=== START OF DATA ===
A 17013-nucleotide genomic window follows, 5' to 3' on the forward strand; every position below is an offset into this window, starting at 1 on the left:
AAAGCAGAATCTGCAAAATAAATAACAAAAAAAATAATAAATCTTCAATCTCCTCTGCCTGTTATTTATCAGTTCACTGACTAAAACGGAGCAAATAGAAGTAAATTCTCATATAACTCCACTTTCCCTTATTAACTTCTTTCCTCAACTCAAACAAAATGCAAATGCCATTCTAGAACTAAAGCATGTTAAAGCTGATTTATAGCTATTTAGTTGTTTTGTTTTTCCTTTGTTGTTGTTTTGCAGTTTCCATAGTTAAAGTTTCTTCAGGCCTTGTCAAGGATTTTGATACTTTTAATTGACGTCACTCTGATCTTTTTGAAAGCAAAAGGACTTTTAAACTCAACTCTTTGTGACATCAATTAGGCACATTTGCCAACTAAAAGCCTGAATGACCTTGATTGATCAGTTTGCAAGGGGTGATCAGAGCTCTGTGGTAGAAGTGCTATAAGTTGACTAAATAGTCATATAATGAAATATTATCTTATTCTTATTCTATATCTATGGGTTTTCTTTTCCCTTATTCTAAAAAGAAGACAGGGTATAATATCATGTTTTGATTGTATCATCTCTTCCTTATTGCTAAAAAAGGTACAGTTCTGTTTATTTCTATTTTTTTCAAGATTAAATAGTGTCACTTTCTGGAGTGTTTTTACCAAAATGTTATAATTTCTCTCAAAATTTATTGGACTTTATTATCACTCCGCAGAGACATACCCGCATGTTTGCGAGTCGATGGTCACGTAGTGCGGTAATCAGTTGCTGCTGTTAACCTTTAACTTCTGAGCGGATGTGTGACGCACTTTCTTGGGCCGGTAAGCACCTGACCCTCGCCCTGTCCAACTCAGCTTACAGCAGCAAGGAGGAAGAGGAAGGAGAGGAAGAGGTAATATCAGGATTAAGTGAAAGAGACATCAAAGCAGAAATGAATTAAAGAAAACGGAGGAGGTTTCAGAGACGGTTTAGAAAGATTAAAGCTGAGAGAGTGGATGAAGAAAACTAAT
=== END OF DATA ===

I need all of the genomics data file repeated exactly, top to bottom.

A 17013-nucleotide genomic window follows, 5' to 3' on the forward strand; every position below is an offset into this window, starting at 1 on the left:
AAAGCAGAATCTGCAAAATAAATAACAAAAAAAATAATAAATCTTCAATCTCCTCTGCCTGTTATTTATCAGTTCACTGACTAAAACGGAGCAAATAGAAGTAAATTCTCATATAACTCCACTTTCCCTTATTAACTTCTTTCCTCAACTCAAACAAAATGCAAATGCCATTCTAGAACTAAAGCATGTTAAAGCTGATTTATAGCTATTTAGTTGTTTTGTTTTTCCTTTGTTGTTGTTTTGCAGTTTCCATAGTTAAAGTTTCTTCAGGCCTTGTCAAGGATTTTGATACTTTTAATTGACGTCACTCTGATCTTTTTGAAAGCAAAAGGACTTTTAAACTCAACTCTTTGTGACATCAATTAGGCACATTTGCCAACTAAAAGCCTGAATGACCTTGATTGATCAGTTTGCAAGGGGTGATCAGAGCTCTGTGGTAGAAGTGCTATAAGTTGACTAAATAGTCATATAATGAAATATTATCTTATTCTTATTCTATATCTATGGGTTTTCTTTTCCCTTATTCTAAAAAGAAGACAGGGTATAATATCATGTTTTGATTGTATCATCTCTTCCTTATTGCTAAAAAAGGTACAGTTCTGTTTATTTCTATTTTTTTCAAGATTAAATAGTGTCACTTTCTGGAGTGTTTTTACCAAAATGTTATAATTTCTCTCAAAATTTATTGGACTTTATTATCACTCCGCAGAGACATACCCGCATGTTTGCGAGTCGATGGTCACGTAGTGCGGTAATCAGTTGCTGCTGTTAACCTTTAACTTCTGAGCGGATGTGTGACGCACTTTCTTGGGCCGGTAAGCACCTGACCCTCGCCCTGTCCAACTCAGCTTACAGCAGCAAGGAGGAAGAGGAAGGAGAGGAAGAGGTAATATCAGGATTAAGTGAAAGAGACATCAAAGCAGAAATGAATTAAAGAAAACGGAGGAGGTTTCAGAGACGGTTTAGAAAGATTAAAGCTGAGAGAGTGGATGAAGAAAACTAAT